In the meanwhile her Majesty was pleased to communicate to the members of the Privy Council assembled at Buckingham Palace on the 23rd of[467] November, her intention of contracting an alliance with a Prince of the family of Saxe-Coburg and Gotha. The story of her affection for her cousin is well known through Sir Theodore Martin's admirable "Life of the Prince Consort." The declaration was made by her Majesty in the following terms:—"I have caused you to be summoned at the present time in order that I may acquaint you with my resolution in a matter which deeply concerns the welfare of my people and the happiness of my future life. It is my intention to ally myself in marriage with the Prince Albert of Saxe-Coburg and Gotha. Deeply impressed with the solemnity of the engagement which I am about to contract, I have not come to this decision without mature consideration, nor without feeling a strong assurance that, with the blessing of Almighty God, it will at once secure my domestic felicity, and serve the interests of my country. I have thought fit to make this resolution known to you at the earliest period, in order that you may be fully apprised of a matter so highly important to me and to my kingdom, and which, I persuade myself, will be most acceptable to all my loving subjects." Upon this announcement the Council humbly requested that her Majesty's most gracious declaration might be made public, which her Majesty was pleased to order accordingly.Meanwhile Ministers had not yet perceived the military genius of Sir Arthur Wellesley, notwithstanding his services in India, at Copenhagen, and his brilliant victories at Roli?a and Vimiera. Instead of making him at once commander-in-chief of the forces destined to co-operate in Spain—for they now resolved to make a decided movement in favour of the Spanish patriots—they gave that post to Sir John Moore. Sir Arthur had assured Ministers that he was far better qualified for the chief command than any of the superior officers then in the Peninsula. He had now displayed the qualities necessary for a great general: prudence as well as daring, and the sagacious vision which foresees not only difficulties, but the means of surmounting them. Sir Arthur had carried victory with him everywhere, a circumstance one would have thought sufficient to satisfy the dullest diplomatist that he was the man for the occasion. But there was one thing which demanded attention, without which the successful operation of our armies was impossible—the thorough reform of the Commissariat Department. This department was at that time in a condition of the most deplorable inefficiency. The commissariat officers had no experience; there was no system to guide and stimulate them. Sir Arthur had learned the necessity, in India, of the most complete machinery of supply; that it was of no use attempting to advance into a hostile country without knowing how and whence your troops were to be provisioned, and to have always ammunition in plenty, and tents for shelter. This machinery all wanted organising—the absolute necessity of its[563] perfect action impressing itself on every individual concerned in it. Until this were done, Sir Arthur would never have advanced into the heart of Spain as Sir John Moore did. Considering the state of the roads, and the want of mules, horses, and waggons to convey the baggage, he would not have proceeded till he had first brought these into existence. Still more, Sir Arthur would not have marched far without securing, by one means or other, correct information of the real state and localities of the Spanish armies. On all these things depended success, and no man was more alive to the knowledge of this than Sir Arthur Wellesley. He had already pressed these matters earnestly on the attention of Government, and had they had the penetration to have at once selected him for the command, they would have spared the country the disasters which followed.Sir John Moore entered Spain under the impression that several brave and victorious Spanish armies were to co-operate with him; but he looked in vain for any such armies. Nay, on the very day of his arrival at Salamanca he heard of the defeat of the Count de Belvedere, near Burgos; and only two days afterwards that general had also been defeated at Espinosa, on the frontiers of the province of Biscay. He demanded from the Junta to know with whom he was to co-operate for the conduct of the campaign, and he was referred to Casta?os. But Casta?os had already lost the confidence of the proud and ignorant Junta, and had little information to give. On the 15th of November the governor of the province announced to him that the French had taken possession of Valladolid, only twenty leagues from Salamanca; from the dormant Mr. Frere he heard nothing. This was startling intelligence; for he had only a small portion of his army yet with him. Sir David Baird was still struggling with the obstructive junta at Corunna, and Sir John Hope was wandering near Madrid with the artillery. Moore began to have a very gloomy idea of the situation, not only of Spain, but of his situation in it. He wrote that there was no unity of action; no care of the juntas to promote it, or to furnish arms and clothing to the soldiers; that he was in no correspondence with the generals of the other armies, and knew neither their plans nor those of the Government. He declared that the provinces around him were not armed; and as for the national enthusiasm of which so much had been said, that he saw not a trace of it; that, in short, the British had no business there; but he would still try to do something, if possible, for the country, since he was there.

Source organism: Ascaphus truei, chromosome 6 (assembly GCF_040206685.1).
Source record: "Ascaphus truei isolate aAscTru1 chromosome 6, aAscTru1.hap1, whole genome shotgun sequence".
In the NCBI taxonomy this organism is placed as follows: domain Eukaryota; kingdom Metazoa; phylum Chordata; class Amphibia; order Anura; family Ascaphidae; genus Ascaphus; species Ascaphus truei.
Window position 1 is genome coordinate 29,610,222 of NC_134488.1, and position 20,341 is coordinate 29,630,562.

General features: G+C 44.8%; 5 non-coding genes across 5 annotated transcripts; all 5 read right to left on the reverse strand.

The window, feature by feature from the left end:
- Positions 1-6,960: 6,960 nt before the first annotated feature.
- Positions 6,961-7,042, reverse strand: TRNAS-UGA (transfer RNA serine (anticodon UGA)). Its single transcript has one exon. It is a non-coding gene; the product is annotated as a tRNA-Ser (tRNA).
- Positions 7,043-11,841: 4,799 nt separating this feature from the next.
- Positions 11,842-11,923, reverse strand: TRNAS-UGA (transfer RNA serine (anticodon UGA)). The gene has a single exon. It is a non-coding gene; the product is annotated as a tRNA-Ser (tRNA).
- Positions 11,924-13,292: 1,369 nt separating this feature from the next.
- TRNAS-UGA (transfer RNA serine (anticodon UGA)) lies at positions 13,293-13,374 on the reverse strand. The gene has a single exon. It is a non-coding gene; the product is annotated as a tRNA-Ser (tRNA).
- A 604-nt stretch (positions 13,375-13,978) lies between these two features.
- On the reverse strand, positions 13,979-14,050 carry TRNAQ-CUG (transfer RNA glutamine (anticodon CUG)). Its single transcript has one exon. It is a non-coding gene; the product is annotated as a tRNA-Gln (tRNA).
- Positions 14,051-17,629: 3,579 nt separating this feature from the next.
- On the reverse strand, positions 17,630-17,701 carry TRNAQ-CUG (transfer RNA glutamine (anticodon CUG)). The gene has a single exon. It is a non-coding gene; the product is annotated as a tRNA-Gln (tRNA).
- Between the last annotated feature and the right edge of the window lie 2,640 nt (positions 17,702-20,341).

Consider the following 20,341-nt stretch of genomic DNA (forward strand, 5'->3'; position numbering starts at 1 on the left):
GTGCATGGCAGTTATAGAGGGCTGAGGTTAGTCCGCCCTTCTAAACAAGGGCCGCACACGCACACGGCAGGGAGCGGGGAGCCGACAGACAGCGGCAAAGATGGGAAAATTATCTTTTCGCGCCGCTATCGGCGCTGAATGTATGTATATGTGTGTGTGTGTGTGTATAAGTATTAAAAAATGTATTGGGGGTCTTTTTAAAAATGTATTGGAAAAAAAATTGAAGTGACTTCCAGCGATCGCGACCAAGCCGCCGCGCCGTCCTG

Having reported to Mr. Canning the result of his diplomatic efforts at Paris, the Duke set out on his journey to Vienna, where he arrived on the 29th of September, and where he expected the Congress to be held. But there again England's plenipotentiary, the great conqueror of Napoleon, who had restored the legitimate despots to their thrones, was treated with as little consideration as at Paris. Not till his arrival did he learn that the Congress which he was invited to attend was not to be held at Vienna at all, but at Verona. Meanwhile, in the interval between the adjournment from one city to another, the Allied Sovereigns were paying a visit of friendship to the King of Bavaria, whose system of government no doubt met with their unqualified approval. As the Duke's instructions forbade him to meddle with Italian affairs, he tarried at Vienna till he should receive further instructions from his own Government. While awaiting an answer he had opportunities of conferring personally with the Czar, who had obtained an ascendency in the councils of the Holy Alliance which rendered him the virtual master of every situation. With regard to the affairs of Turkey, the Duke succeeded in obtaining from his Imperial Majesty an assurance that, unless driven to it by some unforeseen and irresistible necessity, he would not come to an open rupture with the Sultan. He was not so successful in his exertions with regard to the Spanish question, on which the Czar was in an irritable mood. He said that Spain was the very centre and focus of revolutionary principles, and he felt it to be the duty not less than the policy of the Allied Sovereigns to trample them out at their source, and for this purpose he had proposed to contribute 150,000 men, whom he intended to march into Spain through French territory. In reply to the Duke's earnest remonstrances against this course, the Czar put a question which betrays the aggressive policy of military despots. He asked what he was to do with his army. It insisted upon being led against Turkey, and was only restrained because he had expressed his determination of employing it in putting down what he called Jacobinism in the west.The question of Catholic Emancipation was brought forward on the 3rd of May, by Grattan: it was the last time that he did so, but he had the satisfaction of seeing that the question was rapidly advancing, for it was lost by only two votes. A fortnight afterwards Lord Donoughmore introduced a similar motion, in the hope of surmounting this small difference, but, after a long debate, he found the majority increased against it by thirty-nine votes. The closing contest of the Session was for Parliamentary Reform. Sir Francis Burdett brought on his annual motion, on the 1st of July, for the eighteenth time, but was defeated by one hundred and fifty-three votes against fifty-eight. He was seconded by Mr. George Lamb, younger brother of Lord Melbourne, who, however, did not go the length of annual parliaments and universal suffrage. Even at that day, Joseph Hume was for moderate reform, and Lord John Russell was alarmed at anything further than Triennial Parliaments, and the transferring the franchise from certain corrupt boroughs to others not yet represented. Such were the feeble ideas of Reform amongst its self-constituted leaders. Parliament was prorogued, on the 13th of July, by the Prince Regent in person.